How Does Hydrotherapy Work?
Hydrotherapy allows pets to exercise in a non-weight bearing environment. Helping to relieve pressure on joints and encourage movement while reducing their pain. During water therapy, not only is the pet more buoyant, the dog’s body weight is supported by the water. The water’s support reduces the amount stress on a dog’s body while increasing resistance. This combination helps a dog to easily exercise and rebuild their strength.
Underwater Treadmill Therapy Benefits
Some hydrotherapy sessions may utilize an underwater treadmill placed inside of a tank. Underwater treadmills allow a therapist to adjust the water height and better control a pet’s buoyancy and increase or decrease the amount of weight bearing.
The water’s resistance helps improve circulation, increase joint flexibility and range of motion, while also building muscle strength and endurance. Water levels can be adjusted to increase weight bearing as a dog heals. Treadmill exercises are used in gait training exercises and reteaching a dog how to walk after a spinal injury, IVDD or surgical recovery.
Whirlpools for Canine Water Therapy
Whirlpool hydrotherapy is beneficial for pets who are in post-operative recovery following a major surgery. Just like a jacuzzi for humans, a therapeutic whirlpool session is relaxing and great for pain relief in dogs. The warm water jets from the whirlpool work to massage a pet’s injured muscles to soothe and relieve the affected joint. Time in the whirlpool creates a deep effect on a dog’s muscles and joints relieving their aches and pains.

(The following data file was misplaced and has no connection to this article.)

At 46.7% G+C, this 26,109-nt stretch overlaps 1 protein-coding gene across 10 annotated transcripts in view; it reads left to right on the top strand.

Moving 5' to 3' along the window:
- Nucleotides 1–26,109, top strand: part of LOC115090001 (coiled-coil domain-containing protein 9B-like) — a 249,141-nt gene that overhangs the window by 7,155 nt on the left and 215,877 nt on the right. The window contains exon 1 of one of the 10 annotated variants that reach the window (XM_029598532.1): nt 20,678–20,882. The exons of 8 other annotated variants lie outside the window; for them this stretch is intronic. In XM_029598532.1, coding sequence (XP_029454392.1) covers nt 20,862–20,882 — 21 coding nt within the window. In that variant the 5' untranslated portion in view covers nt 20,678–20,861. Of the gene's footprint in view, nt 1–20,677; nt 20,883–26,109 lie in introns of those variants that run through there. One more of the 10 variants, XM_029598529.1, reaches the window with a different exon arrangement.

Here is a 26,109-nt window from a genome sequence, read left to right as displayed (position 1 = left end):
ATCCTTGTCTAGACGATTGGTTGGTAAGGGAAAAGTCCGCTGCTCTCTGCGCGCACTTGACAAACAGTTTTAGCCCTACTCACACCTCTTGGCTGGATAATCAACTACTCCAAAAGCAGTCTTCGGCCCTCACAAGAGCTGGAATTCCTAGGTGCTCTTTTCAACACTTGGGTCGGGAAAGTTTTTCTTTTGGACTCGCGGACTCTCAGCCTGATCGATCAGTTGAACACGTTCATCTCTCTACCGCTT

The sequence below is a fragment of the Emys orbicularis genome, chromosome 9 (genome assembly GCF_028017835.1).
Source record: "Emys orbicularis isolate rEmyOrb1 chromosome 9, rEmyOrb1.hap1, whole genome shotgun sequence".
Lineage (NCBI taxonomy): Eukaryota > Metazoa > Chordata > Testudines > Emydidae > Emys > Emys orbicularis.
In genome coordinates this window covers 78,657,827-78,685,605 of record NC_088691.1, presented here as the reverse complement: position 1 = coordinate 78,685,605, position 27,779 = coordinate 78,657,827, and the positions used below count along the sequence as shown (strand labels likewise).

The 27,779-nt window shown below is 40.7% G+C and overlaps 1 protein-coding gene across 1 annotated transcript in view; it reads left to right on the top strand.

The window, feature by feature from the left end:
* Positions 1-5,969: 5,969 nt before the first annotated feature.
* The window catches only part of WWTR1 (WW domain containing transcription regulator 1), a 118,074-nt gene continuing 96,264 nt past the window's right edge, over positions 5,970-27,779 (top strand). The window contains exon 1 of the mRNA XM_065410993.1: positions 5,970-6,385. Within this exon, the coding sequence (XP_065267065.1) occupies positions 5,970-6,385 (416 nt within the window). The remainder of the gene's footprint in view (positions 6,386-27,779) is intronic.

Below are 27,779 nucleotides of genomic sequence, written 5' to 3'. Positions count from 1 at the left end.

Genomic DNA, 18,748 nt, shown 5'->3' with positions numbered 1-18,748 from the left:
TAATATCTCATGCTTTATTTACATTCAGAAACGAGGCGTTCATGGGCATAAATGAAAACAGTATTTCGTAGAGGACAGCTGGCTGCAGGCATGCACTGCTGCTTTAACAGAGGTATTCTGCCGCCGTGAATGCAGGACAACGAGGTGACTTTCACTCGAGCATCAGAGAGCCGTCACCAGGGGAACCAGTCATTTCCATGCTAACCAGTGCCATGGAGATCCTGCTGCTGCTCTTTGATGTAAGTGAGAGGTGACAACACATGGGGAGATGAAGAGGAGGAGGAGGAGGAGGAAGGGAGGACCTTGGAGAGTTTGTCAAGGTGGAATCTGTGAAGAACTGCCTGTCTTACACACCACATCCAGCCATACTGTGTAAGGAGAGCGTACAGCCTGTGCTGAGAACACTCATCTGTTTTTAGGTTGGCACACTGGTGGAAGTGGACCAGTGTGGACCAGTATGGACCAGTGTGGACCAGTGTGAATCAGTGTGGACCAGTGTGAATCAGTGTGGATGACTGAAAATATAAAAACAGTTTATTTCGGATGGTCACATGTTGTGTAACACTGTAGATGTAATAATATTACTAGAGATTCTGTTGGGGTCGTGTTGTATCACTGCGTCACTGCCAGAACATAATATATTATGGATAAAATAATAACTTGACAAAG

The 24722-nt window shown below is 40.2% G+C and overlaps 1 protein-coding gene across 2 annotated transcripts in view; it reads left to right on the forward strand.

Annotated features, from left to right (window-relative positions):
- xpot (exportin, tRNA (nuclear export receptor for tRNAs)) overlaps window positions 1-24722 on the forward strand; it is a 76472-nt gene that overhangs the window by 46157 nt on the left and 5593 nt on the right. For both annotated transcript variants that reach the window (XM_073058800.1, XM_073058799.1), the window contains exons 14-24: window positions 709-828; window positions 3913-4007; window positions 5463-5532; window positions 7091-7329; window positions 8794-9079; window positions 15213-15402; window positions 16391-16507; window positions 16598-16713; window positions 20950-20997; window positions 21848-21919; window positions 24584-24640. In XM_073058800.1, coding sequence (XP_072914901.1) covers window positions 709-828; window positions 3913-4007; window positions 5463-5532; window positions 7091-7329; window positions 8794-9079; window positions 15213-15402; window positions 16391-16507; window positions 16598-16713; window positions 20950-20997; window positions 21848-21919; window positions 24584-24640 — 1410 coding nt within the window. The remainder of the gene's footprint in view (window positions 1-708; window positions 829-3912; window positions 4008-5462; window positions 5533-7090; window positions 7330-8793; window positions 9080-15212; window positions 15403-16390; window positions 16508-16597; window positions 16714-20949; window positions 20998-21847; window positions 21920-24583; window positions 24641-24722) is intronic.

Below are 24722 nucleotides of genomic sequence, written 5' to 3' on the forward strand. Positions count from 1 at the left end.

Therapeutic Pools for Dogs
Swim therapy is a key component in a dog’s hydrotherapy. Continuous movement in a pool works a dog’s entire body and helps improve muscle strength and stamina. Swimming is a great workout and since every muscle is involved dogs experience improved balance and coordination. Since swim therapy is gentle on the joints it is an ideal workout for arthritic dogs.
Most Common Conditions the Benefit from Hydrotherapy
- Hip dysplasia or elbow dysplasia
- Cruciate ligament rupture
- Patella luxation
- IVDD or slipped disc
- Degenerative Myelopathy
- Degenerative joint disease
- Mobility problems
- Geriatric or senior pets
- Obesity or pets on restricted exercise
How Often Should a Dog Have Hydrotherapy?
No two pets have the same treatment plan. How long and what type of therapy your pet needs will depend on several factors including: the pet’s age, type of injury or medical condition they’re looking to treat, the dog’s overall diagnosis and severity of their mobility loss, as well as their expected recovery time. Work with your pet’s vet and rehab therapist to determine the correct treatment plan based on your pet’s needs.
Hydrotherapy is a safe and reliable method of canine physiotherapy. A certified canine aquatic therapist will guide your pet through their entire session, ensuring their safety and customizing the session to help your dog heal and improve their overall well-being.